Prostate: The prostate gland is located deep inside the pubic region and surrounds the urethra, the hollow tube in the penis through which the urine passes out of the bladder. In most men, beginning about the fifth decade of life the prostate gland will gradually enlarge. When this growth presses on the urethra, then problems with urination develop. Feeling the need for frequent urination, they need to wake up to urinate during the night, (and attendant difficulties of going back to sleep again), have difficulty getting the stream started, and dribbling during and after urination are common symptoms. Many men have enlarged prostates, and the size of the gland alone is not reason enough to submit to surgery. Only when the patient feels that these symptoms are so troublesome that his enjoyment of life is significantly affected should surgery be performed. A very rare exception to this general statement happens when the kidneys are being damaged by back pressure of the urine accumulating in the bladder. This degree of damage seldom occurs without symptoms to warn the man and his physician. Simple blood tests and X-rays will help to identify the condition in its early stages.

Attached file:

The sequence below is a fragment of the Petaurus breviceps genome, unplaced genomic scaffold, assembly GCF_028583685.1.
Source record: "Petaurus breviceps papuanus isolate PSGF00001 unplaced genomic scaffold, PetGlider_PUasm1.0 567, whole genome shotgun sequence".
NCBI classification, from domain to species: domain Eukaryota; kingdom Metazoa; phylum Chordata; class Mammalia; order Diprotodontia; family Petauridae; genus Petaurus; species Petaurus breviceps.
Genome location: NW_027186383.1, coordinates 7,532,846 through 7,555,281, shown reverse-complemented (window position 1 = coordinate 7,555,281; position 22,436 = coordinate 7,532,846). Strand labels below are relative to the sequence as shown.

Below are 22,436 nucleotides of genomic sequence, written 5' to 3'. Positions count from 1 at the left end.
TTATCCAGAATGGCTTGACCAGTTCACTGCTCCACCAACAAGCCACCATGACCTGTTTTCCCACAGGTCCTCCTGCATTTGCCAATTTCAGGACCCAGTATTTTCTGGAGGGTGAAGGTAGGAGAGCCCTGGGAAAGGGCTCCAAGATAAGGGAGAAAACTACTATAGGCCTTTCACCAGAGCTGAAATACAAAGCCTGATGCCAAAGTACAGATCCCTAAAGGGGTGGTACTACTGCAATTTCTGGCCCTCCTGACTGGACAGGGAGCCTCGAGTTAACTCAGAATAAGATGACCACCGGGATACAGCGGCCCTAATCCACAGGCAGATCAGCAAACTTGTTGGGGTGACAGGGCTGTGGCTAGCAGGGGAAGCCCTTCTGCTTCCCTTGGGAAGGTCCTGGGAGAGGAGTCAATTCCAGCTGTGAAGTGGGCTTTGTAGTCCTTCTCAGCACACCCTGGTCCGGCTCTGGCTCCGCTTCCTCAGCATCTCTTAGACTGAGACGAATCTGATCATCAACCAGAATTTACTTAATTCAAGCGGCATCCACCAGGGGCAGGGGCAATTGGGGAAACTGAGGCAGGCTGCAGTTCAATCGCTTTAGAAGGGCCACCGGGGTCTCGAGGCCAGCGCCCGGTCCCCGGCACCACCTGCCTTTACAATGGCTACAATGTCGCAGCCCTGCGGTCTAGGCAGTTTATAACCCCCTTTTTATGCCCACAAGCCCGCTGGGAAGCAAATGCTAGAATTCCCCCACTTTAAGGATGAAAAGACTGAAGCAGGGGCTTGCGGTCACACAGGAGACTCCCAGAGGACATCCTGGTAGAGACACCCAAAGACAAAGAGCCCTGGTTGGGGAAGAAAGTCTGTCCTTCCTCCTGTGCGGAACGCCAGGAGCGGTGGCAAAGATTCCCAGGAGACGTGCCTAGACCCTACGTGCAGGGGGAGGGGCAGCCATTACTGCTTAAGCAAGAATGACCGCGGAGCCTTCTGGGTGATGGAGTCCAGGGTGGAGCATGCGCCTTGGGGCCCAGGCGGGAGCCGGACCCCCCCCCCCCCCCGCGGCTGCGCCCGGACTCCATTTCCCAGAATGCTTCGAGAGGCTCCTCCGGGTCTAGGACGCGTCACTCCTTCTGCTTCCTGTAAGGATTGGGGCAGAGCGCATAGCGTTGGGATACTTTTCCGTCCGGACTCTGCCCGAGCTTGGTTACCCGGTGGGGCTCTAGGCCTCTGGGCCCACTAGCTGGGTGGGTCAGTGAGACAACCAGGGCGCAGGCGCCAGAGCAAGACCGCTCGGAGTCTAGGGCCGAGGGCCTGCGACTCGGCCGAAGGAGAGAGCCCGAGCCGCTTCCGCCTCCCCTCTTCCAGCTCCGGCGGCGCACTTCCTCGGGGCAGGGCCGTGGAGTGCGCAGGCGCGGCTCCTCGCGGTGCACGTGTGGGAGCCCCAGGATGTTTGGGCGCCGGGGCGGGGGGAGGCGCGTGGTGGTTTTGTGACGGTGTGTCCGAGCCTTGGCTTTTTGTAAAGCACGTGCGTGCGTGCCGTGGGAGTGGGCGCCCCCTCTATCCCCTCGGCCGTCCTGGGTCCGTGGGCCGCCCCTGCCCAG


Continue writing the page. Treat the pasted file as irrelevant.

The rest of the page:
Sometimes, in more fortunate men, the gland enlarges in parts that do not affect the flow of urine. Sometimes, however, the enlargement will be a sign of cancer. Even so, the mere suspicion of cancer should not be used to force a patient into accepting surgery to remove the prostate gland. Usually the presence of suspected cancer is first noticed by the physician’s probing finger. And, when appropriate, the suspicion can be confirmed (or, happily, dismissed) by taking specimens at biopsy.
Long-term over stimulation of the prostate gland with male hormones, such as testosterone, is believed to be the cause of benign prostate enlargement. Higher testosterone levels are found in men who eat foods rich in fats. Malignant enlargement, caused by cancerous cells, is believed to be provoked by the same agencies.